The Loci Method is a strategy often used by the best “memoried” people in the world. It’s the process of connecting the information you know to locational information that you’re familiar with. For example, you may imagine walking in your front door and seeing some ridiculous illustration of the information you need to remember first. Then you go into the next room in the house and see the next ridiculous illustration of the next thing you need to remember.
These ridiculous illustrations can be as simple as imagining the words spinning around the room but there are more effective illustrations. For a more powerful illustration you might walk into the first room and see Abraham Lincoln kicking a goal 4 times and hear a Spanish announcer screaming “GOOOOAL!” That can give you all you need to remember “Four score,” Maybe you’ll walking into the next room and see a younger Abe Lincoln looking scrawny kicking a ball around saying, “In 7 years I’m gonna be good.” That will help you remember, “Four score and seven years ago…”
There are better illustrations that can be done too. Those are just some quick examples.
The theory backing this strategy up is solid. Humans aren’t designed to remember random information but they are amazingly gifted at remembering landmarks. By connecting what you need to remember to a common landmark, you make it significantly easier to remember.
This is a very powerful memory strategy but just because memory pros use it, it doesn’t mean it should be your first choice. There are many memory strategies that are significantly more efficient for the average student. The loci method is highly effective but it requires a significant amount of time to get really good at using it. Make sure you’re prepared for that if you decide to use it.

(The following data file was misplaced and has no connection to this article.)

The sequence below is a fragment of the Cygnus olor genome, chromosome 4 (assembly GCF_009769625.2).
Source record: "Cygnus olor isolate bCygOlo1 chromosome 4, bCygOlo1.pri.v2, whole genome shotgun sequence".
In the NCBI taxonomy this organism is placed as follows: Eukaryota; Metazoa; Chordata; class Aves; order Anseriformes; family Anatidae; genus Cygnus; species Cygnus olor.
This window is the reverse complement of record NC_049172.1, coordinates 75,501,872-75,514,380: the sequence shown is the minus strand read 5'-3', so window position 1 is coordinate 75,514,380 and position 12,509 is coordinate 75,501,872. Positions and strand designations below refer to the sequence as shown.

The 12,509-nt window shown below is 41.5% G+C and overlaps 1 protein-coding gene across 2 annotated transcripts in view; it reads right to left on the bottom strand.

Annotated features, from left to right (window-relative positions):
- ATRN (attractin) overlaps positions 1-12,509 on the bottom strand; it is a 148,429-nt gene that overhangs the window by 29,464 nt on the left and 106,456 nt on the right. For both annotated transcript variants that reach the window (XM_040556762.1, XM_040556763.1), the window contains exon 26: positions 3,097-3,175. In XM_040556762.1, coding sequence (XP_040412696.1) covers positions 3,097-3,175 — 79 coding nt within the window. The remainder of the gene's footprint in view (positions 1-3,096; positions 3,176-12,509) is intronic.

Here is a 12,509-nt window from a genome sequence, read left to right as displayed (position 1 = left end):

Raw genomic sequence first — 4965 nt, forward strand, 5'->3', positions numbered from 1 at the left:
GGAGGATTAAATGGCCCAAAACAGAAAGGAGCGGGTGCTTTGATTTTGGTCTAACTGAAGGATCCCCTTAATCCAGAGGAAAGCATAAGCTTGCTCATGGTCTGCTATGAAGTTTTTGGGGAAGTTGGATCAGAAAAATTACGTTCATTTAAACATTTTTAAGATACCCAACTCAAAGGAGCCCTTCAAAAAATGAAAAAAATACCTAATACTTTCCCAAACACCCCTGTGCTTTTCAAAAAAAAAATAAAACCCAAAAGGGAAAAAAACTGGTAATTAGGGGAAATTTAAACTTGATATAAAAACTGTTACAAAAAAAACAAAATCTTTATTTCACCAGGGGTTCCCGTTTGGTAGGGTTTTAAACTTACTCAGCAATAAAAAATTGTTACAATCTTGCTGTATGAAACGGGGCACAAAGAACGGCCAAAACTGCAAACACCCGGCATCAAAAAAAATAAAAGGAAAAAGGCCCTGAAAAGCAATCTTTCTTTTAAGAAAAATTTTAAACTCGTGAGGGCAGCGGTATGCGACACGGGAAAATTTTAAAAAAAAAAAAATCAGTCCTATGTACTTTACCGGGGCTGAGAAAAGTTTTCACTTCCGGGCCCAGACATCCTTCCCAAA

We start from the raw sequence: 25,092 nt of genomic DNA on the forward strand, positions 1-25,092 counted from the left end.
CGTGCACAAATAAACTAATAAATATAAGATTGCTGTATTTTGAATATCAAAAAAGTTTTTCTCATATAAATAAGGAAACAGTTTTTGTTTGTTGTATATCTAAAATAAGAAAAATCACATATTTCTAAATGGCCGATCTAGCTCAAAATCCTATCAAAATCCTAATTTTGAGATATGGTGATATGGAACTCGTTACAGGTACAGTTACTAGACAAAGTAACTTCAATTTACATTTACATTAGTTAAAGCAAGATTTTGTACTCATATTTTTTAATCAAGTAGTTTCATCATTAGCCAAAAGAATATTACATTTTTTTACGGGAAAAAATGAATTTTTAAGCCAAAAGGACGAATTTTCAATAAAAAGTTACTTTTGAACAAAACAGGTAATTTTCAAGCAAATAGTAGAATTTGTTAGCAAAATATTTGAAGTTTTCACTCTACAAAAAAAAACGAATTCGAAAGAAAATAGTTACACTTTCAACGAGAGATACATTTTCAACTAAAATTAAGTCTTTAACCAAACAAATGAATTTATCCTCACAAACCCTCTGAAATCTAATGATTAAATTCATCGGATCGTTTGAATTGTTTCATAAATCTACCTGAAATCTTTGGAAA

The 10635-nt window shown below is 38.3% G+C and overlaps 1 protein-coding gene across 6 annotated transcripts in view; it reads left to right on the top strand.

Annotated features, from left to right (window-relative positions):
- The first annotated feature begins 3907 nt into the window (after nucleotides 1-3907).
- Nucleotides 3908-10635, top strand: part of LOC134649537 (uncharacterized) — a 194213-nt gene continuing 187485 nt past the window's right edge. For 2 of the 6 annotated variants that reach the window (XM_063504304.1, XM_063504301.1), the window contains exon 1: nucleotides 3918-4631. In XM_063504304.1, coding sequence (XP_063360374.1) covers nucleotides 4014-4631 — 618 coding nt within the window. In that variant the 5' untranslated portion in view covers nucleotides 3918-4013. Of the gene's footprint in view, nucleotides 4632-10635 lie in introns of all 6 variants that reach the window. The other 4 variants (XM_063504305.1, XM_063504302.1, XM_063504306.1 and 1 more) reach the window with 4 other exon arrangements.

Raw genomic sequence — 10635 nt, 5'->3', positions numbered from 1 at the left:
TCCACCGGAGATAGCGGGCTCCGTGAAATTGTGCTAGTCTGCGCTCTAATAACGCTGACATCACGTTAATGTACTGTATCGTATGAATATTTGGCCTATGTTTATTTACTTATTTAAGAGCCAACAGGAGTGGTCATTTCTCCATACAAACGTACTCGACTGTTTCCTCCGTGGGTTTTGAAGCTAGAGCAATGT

3. Internal Connections
The following has no proof of being true but it helps describe one of the more powerful memory tricks. Everything you see, read, hear, and experience is in your brain somewhere. Remembering something is just the process of trying to locate that memory in your brain. Considering how much random crap you have in there, random information can be difficult to find.
Imagine it’s kind of like Wikipedia. If you click on World War 1 you’ll be offered a hundred more links to Trench Warfare, Franz Ferdinand, and so on. If you click on one of those links you’ll end up on those pages tons more links to different pages. Your brain works like that.
How can you make any page easier to find? Just add more links directing to it.
Perhaps you’re trying to think of that Archduke From Austria that was a big deal in WW1. Then you might think, “wasn’t he that guy named after (yeah… that’s a joke) that 2000’s band… Yea… Franz Ferdinand.” That link from that band led you straight to the Archduke.